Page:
Why We Might Ditch Recycling for Sustainability

It's a conundrum: In many cases, packaging is what gets us to buy a thing, but it's also what we want least out of that thing once we have it. At best, we can toss cardboard and plastic into the recycling bin, but most of it will probably end up in a landfill.

A new initiative, announced this week at the World Economic Forum in Davos, Switzerland, hopes to change that. It's a program called Loop, and its creators believe consumers all over the world would welcome an option for reusable packaging and containers. Loop operates on the same principle as the old-fashioned milk bottle system: Someone delivers your product (or you pick it up at a store), and once you've gone through what's inside — whether it's baby wipes, mayonnaise, or mouthwash — the container goes back to the manufacturer to be cleaned and used again.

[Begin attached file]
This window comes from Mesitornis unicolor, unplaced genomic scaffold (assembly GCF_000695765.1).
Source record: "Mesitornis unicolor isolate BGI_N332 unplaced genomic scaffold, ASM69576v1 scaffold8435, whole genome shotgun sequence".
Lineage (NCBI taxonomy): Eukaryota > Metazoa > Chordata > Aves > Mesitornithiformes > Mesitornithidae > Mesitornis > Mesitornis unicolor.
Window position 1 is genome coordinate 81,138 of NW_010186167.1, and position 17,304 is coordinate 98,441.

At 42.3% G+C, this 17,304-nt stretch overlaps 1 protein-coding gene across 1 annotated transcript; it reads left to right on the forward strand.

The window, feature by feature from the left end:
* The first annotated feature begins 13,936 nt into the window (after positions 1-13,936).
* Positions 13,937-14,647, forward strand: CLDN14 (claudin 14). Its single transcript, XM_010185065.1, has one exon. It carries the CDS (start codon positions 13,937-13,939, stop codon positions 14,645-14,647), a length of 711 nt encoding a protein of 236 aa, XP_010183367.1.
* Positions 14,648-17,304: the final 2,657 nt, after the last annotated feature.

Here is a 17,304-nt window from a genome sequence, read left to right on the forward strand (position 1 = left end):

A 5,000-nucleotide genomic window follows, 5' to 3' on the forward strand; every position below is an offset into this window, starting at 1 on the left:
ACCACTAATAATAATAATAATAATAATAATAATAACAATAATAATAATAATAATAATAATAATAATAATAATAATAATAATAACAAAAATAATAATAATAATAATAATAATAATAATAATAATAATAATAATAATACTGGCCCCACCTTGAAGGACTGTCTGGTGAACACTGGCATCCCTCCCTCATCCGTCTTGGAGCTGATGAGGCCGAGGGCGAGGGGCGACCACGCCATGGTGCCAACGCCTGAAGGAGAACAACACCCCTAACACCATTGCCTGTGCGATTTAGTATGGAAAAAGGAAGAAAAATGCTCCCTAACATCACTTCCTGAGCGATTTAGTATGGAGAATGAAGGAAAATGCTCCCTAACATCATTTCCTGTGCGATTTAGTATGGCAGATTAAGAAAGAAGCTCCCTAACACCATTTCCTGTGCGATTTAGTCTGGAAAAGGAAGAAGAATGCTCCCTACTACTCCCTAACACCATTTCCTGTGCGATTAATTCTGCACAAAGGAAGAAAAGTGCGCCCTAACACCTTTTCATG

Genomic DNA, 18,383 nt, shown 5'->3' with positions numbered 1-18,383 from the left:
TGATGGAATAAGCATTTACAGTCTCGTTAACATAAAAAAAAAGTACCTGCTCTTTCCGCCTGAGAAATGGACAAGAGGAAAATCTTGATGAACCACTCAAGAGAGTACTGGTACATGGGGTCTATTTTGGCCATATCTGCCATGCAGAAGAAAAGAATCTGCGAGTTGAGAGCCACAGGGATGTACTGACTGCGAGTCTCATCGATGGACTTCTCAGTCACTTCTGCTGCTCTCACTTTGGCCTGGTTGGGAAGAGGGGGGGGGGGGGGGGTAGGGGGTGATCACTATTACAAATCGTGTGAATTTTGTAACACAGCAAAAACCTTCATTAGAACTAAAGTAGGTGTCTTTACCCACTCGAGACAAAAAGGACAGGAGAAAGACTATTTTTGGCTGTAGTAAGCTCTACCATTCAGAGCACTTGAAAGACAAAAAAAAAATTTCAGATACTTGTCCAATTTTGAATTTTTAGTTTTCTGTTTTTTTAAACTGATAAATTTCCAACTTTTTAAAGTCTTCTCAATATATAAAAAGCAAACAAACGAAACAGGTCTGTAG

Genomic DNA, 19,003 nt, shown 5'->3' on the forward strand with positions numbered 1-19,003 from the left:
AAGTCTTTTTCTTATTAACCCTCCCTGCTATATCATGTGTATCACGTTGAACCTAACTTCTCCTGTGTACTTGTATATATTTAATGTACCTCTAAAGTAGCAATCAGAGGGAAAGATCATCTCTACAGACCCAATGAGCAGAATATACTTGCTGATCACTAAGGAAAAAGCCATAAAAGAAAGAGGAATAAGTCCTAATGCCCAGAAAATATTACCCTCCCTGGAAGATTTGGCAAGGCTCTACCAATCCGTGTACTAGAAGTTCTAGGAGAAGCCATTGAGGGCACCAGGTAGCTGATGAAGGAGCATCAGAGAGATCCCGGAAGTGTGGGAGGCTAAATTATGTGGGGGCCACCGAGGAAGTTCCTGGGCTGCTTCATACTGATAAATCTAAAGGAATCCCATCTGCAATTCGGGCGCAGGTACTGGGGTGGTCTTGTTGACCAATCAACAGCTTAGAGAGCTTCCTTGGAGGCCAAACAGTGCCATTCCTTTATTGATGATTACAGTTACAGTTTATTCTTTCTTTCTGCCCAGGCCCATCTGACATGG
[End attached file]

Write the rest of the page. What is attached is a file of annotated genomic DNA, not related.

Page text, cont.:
What makes this attempt at reusable packing different is the broad coalition of major manufacturers who are buying in. Companies like Procter & Gamble, Unilever, PepsiCo, and Nestle are onboard with the plan. Loop also has design on its side: The reusable containers are all meant to be attractive enough to display in your home.

The key piece for potential customers is ease of use. Loop customers will be able to mail in their old containers or drop them off at a physical store. Whether that's enough to break ingrained habits remains to be seen. Small trials are already underway in Paris and New York. Keep an eye on this one — it could be the way we shop in the future.